The Hugging Pandemic

21 10 2017

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What if . . .

8 10 2017

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Starbucks

7 10 2017

 

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This scenario did not exactly play out, but it might have. My mother has an annoying habit of doing just that – pilfering sugar packets and napkins. Plastic knives and forks, and on one memorable occasion, a lot of free T-shirts hastily given out on the occasion of Prince William’s visit here a few years back. You were allowed one; she lined up multiple times and got about four.

I had just had coffee with her and was waiting by the exit, as she visited the loo etc. Another lady was standing at the exit as well, waiting for a friend. Perhaps inspired by irritation, I remarked, to her,  that that was my mother at the condiment station, shoving napkins into her bag. A glorious sight, to be sure.

The lady then said something that made me burst out laughing. She suggested that maybe she could pretend to be the ‘Starbucks police’ and ‘accost’ my mother at the door. Fortunately, I did not give her the nod, and we shared a laugh at such a scene playing out. I did tell my mother of this little incident and she thought it was the height of hilarity. She may be many things but she doesn’t lack a sense of humour.

I can’t say I am entirely guiltless – our kitchen drawer is jam-packed with (cough) souvenirs. At least (trying to justify my actions) I make an effort to be surreptitious about it. My mother makes zero effort at concealment of her actions, to the point that I think she is daring someone to say something.

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Roulette

3 10 2017

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Where do you see yourself in. . .

1 10 2017

I usually enter the New Yorker caption contest – the one where a captionless cartoon is presented, and readers must come up with a clever/funny caption for it. It is voted on, by readers and staff, and a winner is chosen. They receive thousands of submissions. Thousands, which must be sifted through, and collated as: FUNNY/SOMEWHAT FUNNY/NOT FUNNY. I think I know which category they receive the most of.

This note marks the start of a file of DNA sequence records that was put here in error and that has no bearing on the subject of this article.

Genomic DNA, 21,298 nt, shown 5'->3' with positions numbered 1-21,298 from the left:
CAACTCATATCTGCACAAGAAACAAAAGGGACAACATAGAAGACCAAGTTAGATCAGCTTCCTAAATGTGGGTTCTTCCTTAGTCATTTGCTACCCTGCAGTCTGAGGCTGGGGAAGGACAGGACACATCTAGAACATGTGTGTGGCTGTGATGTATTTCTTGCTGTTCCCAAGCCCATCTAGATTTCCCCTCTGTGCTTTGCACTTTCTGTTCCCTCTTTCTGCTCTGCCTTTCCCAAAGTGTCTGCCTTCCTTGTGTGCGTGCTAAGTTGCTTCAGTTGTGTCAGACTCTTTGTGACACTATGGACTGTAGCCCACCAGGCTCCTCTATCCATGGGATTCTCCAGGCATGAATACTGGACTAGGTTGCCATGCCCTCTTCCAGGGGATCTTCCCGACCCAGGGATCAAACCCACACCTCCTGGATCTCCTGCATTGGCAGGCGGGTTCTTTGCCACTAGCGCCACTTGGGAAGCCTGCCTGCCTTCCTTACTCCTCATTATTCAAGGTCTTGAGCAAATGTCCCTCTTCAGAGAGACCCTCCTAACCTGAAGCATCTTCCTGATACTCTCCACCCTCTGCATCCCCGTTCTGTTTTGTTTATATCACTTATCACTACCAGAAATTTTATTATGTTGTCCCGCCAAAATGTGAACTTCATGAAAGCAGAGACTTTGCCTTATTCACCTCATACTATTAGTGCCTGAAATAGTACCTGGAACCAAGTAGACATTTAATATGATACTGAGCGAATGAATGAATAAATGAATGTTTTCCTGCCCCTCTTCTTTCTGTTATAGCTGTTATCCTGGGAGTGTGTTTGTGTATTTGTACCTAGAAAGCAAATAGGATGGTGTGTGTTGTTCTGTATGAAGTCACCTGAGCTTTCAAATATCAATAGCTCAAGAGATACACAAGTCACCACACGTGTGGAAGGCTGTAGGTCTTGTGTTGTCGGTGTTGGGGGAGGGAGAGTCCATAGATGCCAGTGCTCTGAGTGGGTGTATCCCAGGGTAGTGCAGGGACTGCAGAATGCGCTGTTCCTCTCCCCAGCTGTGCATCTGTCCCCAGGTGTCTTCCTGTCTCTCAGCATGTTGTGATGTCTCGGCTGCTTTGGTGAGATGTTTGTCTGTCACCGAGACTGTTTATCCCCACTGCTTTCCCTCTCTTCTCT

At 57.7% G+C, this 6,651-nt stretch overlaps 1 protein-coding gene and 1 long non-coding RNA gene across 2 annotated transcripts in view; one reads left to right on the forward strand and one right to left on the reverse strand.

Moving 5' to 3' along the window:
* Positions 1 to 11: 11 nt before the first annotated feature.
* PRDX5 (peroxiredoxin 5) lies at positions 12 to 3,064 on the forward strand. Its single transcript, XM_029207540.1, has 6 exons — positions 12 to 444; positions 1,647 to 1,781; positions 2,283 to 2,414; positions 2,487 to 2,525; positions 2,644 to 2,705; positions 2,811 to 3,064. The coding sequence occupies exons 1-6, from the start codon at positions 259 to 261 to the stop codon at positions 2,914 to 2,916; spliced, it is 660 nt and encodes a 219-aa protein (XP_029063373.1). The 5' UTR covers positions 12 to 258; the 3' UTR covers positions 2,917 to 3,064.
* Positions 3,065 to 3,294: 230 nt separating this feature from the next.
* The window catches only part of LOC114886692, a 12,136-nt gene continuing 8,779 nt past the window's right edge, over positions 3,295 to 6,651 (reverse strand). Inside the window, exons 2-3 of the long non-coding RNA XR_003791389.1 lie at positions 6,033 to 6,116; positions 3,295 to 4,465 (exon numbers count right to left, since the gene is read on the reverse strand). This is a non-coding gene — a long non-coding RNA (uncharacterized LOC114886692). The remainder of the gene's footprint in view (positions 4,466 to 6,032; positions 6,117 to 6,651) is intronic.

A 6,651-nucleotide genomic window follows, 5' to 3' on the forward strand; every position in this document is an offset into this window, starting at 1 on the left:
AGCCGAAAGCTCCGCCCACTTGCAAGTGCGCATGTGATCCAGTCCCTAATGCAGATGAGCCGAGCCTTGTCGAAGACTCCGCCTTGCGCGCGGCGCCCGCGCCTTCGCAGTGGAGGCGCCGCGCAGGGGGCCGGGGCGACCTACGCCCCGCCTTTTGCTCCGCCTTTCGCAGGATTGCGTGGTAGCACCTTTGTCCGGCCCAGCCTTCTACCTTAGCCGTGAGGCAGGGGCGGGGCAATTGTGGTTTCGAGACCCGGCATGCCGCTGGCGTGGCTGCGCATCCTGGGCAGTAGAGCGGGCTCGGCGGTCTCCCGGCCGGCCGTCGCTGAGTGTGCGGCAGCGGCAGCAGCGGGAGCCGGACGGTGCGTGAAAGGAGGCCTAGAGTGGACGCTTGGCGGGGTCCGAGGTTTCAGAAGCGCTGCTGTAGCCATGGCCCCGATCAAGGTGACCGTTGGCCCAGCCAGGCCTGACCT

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I enjoy the exercise of brainstorming, and coming up with captions that match the scenario presented in the cartoon. It taxes the creative side of my brain nicely, if nothing else. I then submit it and check in two weeks to see if my caption won. This would then fulfill a lifelong dream of having a cartoon of mine (sort of) appearing in The New Yorker.

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Imagine my surprise when I saw that my caption was selected (and ultimately won) one week! The scenario: The great Sphinx is inside a typical office, before a man at a desk who is saying something, typical job interview cliche. My caption: WHERE DO YOU SEE YOURSELF IN 20,000 YEARS. I won! Yup. However, someone had submitted the exact same caption. Even that exact number. I had read what I thought was my caption, and in my excitement, did not notice that it was submitted by a lady in California. The injustice of it issued a low pressure system that remained in my brain pan for a few days. Prevailing breezes of sense made me gradually come to the realization that they had obviously come across that person’s submission first, thus negating any similar or exact copies.

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You’re right. It DOES feel better to sit.

I’ll still submit now and then – I’m not THAT jaded. I love the gag cartoon format too much for that. Ever since I was a kid I’d zoom to the Saturday colour comics, my highlight of the week. That might explain a lot, given my lack of smarts in world affairs.

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Ever since you got the romper you never want to stand stiffly in the corner with me anymore.

 





Backing Up

30 09 2017

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Solution to Urban Problem

26 09 2017

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